Saturday, February 25, 2017

Swimming Up Mainstream

So, I had an interesting exchange with Andrew Hoskins, a professor at the University of Glasgow, based on my quotes in the New York Times, as discussed in my recent blog post, How Netflix Is Deepening Our Cultural Echo Chambers. 

Andrew is currently working on a book about news and the concept of the "mainstream" and how that ideal or myth or sociological reality (take your pick, or view it as some combination of all three) might relate to changes in the media environment. As he put it, "You are spot on when you say that broadcast TV at its height served very significant social, cultural and political roles, but I wonder then to what extent its absence/demise today has shaped the current crisis in faith in the ‘mainstream’?"

Here now is my response, with a bit of editing to make it suitable for Blog Time Passing readers:

I think it might be fruitful to trace the idea of the mainstream back to that of the public. At the start of The Gutenberg Galaxy, McLuhan states that the public was a product of printing. And I think that when you look at Elizabeth Eisenstein's study of typography and its effects, the argument that the printing revolution formed the basis of the public sphere as outlined by Jürgen Habermas, among others, makes a lot of sense.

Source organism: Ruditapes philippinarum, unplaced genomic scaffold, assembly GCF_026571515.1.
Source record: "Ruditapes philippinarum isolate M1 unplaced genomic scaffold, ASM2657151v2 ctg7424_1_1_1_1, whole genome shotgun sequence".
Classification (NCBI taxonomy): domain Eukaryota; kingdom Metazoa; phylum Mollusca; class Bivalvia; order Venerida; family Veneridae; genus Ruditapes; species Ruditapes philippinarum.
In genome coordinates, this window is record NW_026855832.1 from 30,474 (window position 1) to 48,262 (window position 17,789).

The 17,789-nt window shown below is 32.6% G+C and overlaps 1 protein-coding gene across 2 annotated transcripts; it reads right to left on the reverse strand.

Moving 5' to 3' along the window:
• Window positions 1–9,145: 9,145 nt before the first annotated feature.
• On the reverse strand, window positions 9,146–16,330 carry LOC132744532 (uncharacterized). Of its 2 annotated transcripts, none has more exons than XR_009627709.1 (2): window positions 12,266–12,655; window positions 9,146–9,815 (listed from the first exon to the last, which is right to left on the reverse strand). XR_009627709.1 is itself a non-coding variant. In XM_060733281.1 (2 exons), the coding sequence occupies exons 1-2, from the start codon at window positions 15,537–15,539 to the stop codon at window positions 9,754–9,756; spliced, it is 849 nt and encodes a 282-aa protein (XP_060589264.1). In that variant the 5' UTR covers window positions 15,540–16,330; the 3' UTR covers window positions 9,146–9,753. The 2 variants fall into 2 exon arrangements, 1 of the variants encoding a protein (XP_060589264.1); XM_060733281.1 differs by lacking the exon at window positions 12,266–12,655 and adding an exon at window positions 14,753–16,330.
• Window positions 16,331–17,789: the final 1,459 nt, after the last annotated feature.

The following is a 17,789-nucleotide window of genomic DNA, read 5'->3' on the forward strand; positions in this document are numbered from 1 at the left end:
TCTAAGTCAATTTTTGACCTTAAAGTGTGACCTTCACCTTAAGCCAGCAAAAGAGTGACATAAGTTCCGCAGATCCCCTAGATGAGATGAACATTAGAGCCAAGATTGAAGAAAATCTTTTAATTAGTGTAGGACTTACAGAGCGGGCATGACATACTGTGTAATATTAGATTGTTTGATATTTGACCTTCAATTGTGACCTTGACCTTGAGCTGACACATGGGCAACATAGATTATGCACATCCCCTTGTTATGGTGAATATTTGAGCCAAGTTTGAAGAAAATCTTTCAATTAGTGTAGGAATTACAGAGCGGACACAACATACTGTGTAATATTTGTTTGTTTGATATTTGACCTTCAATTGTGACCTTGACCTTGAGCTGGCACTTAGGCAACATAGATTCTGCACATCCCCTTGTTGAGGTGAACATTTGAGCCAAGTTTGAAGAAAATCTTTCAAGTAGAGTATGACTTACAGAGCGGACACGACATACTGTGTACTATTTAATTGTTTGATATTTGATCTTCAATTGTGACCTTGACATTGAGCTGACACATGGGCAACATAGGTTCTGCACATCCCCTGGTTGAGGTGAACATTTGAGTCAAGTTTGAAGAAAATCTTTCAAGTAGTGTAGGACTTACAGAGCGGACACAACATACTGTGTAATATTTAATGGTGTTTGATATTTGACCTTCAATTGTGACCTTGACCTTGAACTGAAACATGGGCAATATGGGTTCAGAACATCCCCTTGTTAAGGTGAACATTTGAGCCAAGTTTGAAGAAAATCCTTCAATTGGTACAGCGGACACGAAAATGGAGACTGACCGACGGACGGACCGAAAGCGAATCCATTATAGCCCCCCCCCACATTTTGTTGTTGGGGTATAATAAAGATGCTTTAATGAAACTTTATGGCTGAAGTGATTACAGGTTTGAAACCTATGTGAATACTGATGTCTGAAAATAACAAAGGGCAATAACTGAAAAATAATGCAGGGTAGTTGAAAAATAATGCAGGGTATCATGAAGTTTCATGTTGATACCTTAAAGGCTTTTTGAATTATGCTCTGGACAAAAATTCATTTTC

This is the basis of Jay Rosen's notion of public journalism. Like me, Jay was a student of Neil Postman's, and his idea parallel's Postman's in Teaching as a Conserving Activity in looking at print-based institutions as needing to work against the biases of the electronic media environment. That's why  Jay argues that journalists need to create a public, and not only try to reach one. 

Of course, the problem is that the public is no more in an electronic environment, the effects of which include the blurring of public and private, as McLuhan, Joshua Meyrowitz in No Sense of Place, and others have noted (much more has been said about the decline and disappearance of privacy, but the fate of the private and the public are intertwined).

I would also note that Jacques Ellul, in his book Propaganda, explains how individualism, in breaking down ties based on tradition, locality, tribe, etc., leads to the mass, which consists of large numbers of individuals without any organic ties. Perhaps we can break this process down, so that the first stage of individualism, which McLuhan, Walter Ong, and others connect to the isolating effect of literacy, results in the formation of the public. 

Detribalized, able to free themselves from the need, in the absence of any external storage medium, to preserve knowledge through collective memory, able to view and review their thoughts and engage in critical evaluation, to think independently and to think novel thoughts, a group of readers becomes a public. As individual members of a public, they share a common literate culture, but one that also depends on orality in the form of public speaking, discussion, debate, deliberation, etc. We associate this type of speech with the agora and other gathering places, from Eisenstein's printers' shops to Habermas's coffee houses, but again it is an orality produced by literate mentalities, as are the dialogues Plato attributes to Socrates.